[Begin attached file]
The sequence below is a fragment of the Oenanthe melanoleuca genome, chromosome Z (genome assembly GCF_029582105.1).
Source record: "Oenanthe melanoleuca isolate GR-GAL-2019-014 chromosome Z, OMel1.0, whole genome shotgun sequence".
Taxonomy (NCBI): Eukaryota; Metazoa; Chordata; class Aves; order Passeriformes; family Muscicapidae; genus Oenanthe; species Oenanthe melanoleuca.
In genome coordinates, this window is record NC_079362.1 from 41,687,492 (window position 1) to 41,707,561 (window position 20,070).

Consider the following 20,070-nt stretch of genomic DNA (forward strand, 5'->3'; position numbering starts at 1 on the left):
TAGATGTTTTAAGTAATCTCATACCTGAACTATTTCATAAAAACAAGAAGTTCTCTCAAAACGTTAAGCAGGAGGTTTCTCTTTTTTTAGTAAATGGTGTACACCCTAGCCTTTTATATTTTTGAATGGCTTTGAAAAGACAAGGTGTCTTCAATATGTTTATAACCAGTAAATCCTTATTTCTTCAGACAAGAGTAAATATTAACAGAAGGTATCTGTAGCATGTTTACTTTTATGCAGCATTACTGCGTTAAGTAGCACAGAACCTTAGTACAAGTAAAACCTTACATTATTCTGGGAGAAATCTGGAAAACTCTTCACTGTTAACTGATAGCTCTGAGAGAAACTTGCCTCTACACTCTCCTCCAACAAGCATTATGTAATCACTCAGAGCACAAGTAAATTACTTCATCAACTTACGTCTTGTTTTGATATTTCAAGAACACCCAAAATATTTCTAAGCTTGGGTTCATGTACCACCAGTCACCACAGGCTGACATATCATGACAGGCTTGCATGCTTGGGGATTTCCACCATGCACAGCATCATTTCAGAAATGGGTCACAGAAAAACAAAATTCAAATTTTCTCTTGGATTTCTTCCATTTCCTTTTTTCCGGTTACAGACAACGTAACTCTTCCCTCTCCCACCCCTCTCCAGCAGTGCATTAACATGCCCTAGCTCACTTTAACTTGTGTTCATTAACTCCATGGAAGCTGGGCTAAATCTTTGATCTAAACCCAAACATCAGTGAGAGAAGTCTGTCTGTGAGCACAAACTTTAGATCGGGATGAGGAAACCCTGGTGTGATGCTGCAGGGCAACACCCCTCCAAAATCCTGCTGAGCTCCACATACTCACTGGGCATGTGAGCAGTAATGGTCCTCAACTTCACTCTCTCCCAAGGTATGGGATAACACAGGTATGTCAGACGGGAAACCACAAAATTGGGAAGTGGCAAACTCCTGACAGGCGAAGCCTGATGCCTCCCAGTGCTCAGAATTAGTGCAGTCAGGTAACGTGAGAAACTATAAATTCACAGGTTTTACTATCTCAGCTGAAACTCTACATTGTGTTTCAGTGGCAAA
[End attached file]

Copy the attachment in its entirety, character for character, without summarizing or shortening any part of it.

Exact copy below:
The sequence below is a fragment of the Oenanthe melanoleuca genome, chromosome Z (genome assembly GCF_029582105.1).
Source record: "Oenanthe melanoleuca isolate GR-GAL-2019-014 chromosome Z, OMel1.0, whole genome shotgun sequence".
Taxonomy (NCBI): Eukaryota; Metazoa; Chordata; class Aves; order Passeriformes; family Muscicapidae; genus Oenanthe; species Oenanthe melanoleuca.
In genome coordinates, this window is record NC_079362.1 from 41,687,492 (window position 1) to 41,707,561 (window position 20,070).

Consider the following 20,070-nt stretch of genomic DNA (forward strand, 5'->3'; position numbering starts at 1 on the left):
TAGATGTTTTAAGTAATCTCATACCTGAACTATTTCATAAAAACAAGAAGTTCTCTCAAAACGTTAAGCAGGAGGTTTCTCTTTTTTTAGTAAATGGTGTACACCCTAGCCTTTTATATTTTTGAATGGCTTTGAAAAGACAAGGTGTCTTCAATATGTTTATAACCAGTAAATCCTTATTTCTTCAGACAAGAGTAAATATTAACAGAAGGTATCTGTAGCATGTTTACTTTTATGCAGCATTACTGCGTTAAGTAGCACAGAACCTTAGTACAAGTAAAACCTTACATTATTCTGGGAGAAATCTGGAAAACTCTTCACTGTTAACTGATAGCTCTGAGAGAAACTTGCCTCTACACTCTCCTCCAACAAGCATTATGTAATCACTCAGAGCACAAGTAAATTACTTCATCAACTTACGTCTTGTTTTGATATTTCAAGAACACCCAAAATATTTCTAAGCTTGGGTTCATGTACCACCAGTCACCACAGGCTGACATATCATGACAGGCTTGCATGCTTGGGGATTTCCACCATGCACAGCATCATTTCAGAAATGGGTCACAGAAAAACAAAATTCAAATTTTCTCTTGGATTTCTTCCATTTCCTTTTTTCCGGTTACAGACAACGTAACTCTTCCCTCTCCCACCCCTCTCCAGCAGTGCATTAACATGCCCTAGCTCACTTTAACTTGTGTTCATTAACTCCATGGAAGCTGGGCTAAATCTTTGATCTAAACCCAAACATCAGTGAGAGAAGTCTGTCTGTGAGCACAAACTTTAGATCGGGATGAGGAAACCCTGGTGTGATGCTGCAGGGCAACACCCCTCCAAAATCCTGCTGAGCTCCACATACTCACTGGGCATGTGAGCAGTAATGGTCCTCAACTTCACTCTCTCCCAAGGTATGGGATAACACAGGTATGTCAGACGGGAAACCACAAAATTGGGAAGTGGCAAACTCCTGACAGGCGAAGCCTGATGCCTCCCAGTGCTCAGAATTAGTGCAGTCAGGTAACGTGAGAAACTATAAATTCACAGGTTTTACTATCTCAGCTGAAACTCTACATTGTGTTTCAGTGGCAAA